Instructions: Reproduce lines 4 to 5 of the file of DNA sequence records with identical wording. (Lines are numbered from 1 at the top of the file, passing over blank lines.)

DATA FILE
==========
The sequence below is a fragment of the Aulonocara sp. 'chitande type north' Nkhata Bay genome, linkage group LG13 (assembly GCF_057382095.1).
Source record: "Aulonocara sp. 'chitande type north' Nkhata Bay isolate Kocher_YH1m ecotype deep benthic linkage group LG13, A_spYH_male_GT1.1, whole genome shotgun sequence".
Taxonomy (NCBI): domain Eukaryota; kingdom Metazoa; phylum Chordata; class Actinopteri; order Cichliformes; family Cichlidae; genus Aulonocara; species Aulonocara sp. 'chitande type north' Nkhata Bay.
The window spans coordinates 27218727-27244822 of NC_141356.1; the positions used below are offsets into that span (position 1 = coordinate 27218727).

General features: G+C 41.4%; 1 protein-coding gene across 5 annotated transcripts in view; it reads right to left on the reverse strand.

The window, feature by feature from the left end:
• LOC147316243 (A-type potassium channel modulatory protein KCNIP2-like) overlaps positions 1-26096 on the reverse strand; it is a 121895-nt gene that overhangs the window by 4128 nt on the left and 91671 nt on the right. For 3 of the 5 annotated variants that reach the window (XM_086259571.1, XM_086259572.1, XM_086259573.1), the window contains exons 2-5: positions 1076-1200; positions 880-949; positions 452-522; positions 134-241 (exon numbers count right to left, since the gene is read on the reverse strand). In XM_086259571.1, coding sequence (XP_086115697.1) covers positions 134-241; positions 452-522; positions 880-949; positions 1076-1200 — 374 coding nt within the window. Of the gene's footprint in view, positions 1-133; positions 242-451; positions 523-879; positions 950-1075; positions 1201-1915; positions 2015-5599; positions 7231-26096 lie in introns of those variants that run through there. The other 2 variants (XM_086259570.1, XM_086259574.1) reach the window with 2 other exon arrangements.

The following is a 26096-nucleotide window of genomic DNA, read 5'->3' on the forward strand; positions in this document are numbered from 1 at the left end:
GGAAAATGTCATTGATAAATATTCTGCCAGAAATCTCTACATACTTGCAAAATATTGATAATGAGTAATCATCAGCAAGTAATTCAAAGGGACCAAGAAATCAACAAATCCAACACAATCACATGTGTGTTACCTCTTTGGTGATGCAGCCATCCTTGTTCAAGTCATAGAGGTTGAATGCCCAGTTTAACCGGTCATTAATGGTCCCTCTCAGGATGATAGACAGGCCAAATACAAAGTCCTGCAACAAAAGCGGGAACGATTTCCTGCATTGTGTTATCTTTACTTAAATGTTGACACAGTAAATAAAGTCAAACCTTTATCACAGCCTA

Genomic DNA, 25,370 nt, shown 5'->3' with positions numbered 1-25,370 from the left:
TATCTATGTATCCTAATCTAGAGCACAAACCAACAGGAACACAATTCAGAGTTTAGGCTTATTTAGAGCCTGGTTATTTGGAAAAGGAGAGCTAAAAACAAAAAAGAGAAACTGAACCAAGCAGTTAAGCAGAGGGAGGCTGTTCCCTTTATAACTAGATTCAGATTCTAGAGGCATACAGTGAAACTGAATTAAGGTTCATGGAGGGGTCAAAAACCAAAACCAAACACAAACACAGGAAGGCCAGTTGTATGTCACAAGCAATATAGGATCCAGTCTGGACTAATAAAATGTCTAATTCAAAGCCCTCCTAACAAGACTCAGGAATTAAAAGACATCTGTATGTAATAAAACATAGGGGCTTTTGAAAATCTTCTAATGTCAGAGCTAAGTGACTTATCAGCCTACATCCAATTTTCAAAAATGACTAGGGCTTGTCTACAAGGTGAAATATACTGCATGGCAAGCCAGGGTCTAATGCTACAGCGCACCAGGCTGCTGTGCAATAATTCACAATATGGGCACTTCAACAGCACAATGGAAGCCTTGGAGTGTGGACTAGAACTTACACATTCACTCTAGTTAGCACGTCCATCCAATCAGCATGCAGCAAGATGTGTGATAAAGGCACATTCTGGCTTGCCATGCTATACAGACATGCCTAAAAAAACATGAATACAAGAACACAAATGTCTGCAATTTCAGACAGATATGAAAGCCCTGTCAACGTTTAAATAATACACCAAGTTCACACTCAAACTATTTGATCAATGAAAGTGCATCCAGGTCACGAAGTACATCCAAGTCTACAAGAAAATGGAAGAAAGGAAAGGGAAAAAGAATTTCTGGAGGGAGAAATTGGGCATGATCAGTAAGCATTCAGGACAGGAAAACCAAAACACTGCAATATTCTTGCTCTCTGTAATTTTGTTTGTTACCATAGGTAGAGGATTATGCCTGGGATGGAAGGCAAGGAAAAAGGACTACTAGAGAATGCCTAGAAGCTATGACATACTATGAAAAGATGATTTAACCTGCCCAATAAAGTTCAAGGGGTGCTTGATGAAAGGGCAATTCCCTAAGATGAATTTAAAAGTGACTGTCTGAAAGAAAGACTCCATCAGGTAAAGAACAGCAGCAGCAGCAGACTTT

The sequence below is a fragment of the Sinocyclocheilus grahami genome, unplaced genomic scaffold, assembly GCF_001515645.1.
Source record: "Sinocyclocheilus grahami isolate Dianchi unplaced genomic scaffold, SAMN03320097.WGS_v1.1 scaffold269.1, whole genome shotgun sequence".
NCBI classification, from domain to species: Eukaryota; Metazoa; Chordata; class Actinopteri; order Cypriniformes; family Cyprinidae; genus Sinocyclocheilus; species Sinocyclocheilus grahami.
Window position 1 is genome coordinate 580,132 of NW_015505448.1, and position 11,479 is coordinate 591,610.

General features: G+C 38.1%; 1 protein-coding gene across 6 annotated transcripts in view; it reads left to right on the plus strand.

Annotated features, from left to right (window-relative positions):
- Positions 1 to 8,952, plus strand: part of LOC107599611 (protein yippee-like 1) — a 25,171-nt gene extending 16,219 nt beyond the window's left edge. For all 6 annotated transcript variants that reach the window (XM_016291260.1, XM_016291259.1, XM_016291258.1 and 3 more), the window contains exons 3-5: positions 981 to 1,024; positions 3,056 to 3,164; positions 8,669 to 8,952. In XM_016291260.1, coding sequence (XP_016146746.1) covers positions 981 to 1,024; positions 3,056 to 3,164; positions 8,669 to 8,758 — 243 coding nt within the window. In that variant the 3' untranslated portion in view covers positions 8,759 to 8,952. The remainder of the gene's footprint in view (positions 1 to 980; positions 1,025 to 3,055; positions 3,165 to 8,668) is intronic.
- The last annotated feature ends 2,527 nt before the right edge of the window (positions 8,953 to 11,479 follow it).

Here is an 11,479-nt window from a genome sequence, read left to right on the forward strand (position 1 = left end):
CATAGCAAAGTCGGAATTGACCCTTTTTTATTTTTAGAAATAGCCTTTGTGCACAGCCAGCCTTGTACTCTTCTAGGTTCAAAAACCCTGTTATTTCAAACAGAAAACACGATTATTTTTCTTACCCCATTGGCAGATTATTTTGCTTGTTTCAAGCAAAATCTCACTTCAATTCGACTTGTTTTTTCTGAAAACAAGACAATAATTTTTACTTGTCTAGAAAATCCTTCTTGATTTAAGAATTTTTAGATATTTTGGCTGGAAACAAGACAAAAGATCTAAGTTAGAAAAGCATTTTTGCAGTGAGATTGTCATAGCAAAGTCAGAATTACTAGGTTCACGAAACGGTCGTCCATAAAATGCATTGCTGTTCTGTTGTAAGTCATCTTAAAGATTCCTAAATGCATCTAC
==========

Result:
The window spans coordinates 27218727-27244822 of NC_141356.1; the positions used below are offsets into that span (position 1 = coordinate 27218727).

General features: G+C 41.4%; 1 protein-coding gene across 5 annotated transcripts in view; it reads right to left on the reverse strand.